Thursday, November 26, 2009

Rogue American Woman
By Maureen Dowd
Published: November 17, 2009

Note:This story was one of last week's five most viewed features on the NYT website. There is no dount that Sarah Palin's book is creating huge interest worldwide. Harper Collins released the title in New Zealand. yesterday, November 25. BB.

Maureen Dowd writes:
Of course, the subtitle of Sarah Palin’s book is “An American Life.”
Because she is the lovely avatar of real Americans — ordinary, hard-working, God-fearing, common-sense, good, ordinary, real Americans.
If you are not living an American life, you are, to use a Palin coinage, living “bass-ackwards.”
Palin is so determinedly American that, when she went into labor with Willow on the Fourth of July while kayaking on Memory Lake in Wasilla, she writes, “I so wanted a patriotic baby that I paddled as hard as I could to speed up the contractions, but she held out until the next day.”

I approached reading her book with trepidation, worried I might learn that I am not a real American, dang it, just another dreaded, jaded “enlightened elite.”
I was born and live in Washington, D.C., after all. Now you’d think that this would be a rather patriotic city to call home, but Palin paints it as a cross between Sodom and Dante’s Fifth Circle.

Here is what the former Alaska governor censoriously writes about “shenanigans” in two capital cities: “Politically, Juneau always had a reputation for being a lot like Animal House: drinking and bowling, drunken brawls, countless affairs, and garden variety lunchtime trysts. It’s been known at times to be like a frat house filled with freshmen away from their parents for the very first time. At other times, the capital city’s underside was even darker: clandestine political liaisons and secret meetings, unethical deeds and downright illegal acts.”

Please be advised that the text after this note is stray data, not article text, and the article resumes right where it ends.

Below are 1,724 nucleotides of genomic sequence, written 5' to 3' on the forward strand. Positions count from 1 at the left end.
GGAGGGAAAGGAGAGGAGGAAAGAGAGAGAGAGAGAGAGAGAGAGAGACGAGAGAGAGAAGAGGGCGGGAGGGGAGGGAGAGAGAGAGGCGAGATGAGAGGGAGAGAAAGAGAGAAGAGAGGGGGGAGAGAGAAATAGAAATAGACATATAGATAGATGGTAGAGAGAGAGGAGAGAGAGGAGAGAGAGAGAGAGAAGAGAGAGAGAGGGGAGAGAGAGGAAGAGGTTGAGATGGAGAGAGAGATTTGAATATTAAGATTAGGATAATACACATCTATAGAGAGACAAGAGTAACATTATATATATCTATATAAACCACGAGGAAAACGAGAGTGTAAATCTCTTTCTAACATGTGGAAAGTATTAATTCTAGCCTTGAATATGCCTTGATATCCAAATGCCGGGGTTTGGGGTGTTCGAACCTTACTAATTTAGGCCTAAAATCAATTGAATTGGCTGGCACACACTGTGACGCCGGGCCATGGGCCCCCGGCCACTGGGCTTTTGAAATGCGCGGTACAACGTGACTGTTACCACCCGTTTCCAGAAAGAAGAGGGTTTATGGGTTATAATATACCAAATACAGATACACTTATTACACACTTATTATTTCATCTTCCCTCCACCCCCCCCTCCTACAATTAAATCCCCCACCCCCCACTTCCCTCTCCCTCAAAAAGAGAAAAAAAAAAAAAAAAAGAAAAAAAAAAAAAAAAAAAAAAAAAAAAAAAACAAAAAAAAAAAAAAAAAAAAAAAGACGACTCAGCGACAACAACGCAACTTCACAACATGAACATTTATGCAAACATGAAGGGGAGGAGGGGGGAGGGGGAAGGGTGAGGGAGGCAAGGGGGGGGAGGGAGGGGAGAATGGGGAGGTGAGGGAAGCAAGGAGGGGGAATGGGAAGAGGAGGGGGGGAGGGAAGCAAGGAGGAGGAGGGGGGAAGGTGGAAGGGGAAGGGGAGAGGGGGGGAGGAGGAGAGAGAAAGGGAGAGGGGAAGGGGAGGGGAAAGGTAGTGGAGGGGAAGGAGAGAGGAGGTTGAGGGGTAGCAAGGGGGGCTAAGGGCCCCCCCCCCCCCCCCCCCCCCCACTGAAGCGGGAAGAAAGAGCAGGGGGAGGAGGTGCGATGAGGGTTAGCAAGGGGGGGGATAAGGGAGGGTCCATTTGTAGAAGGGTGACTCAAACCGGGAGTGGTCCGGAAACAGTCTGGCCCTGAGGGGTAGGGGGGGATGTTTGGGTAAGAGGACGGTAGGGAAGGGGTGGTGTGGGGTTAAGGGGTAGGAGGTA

She concludes: “In short, it was a lot like Washington, D.C.”

Indeed, Sarah explains that the reason she wanted to join the McCain campaign was because she and Todd could contribute something rare and special: “We are everyday Americans.”
“We felt our very normalcy, our status as ordinary Americans,” she writes, “could be a much-needed fresh breeze blowing into Washington, D.C.”
Read Dowd's full piece at NYT.


Maureen Dowd, winner of the 1999 Pulitzer Prize for distinguished commentary, became a columnist on The New York Times Op-Ed page in 1995 after having served as a correspondent in the paper's Washington bureau since 1986. She has covered four presidential campaigns and served as White House correspondent.

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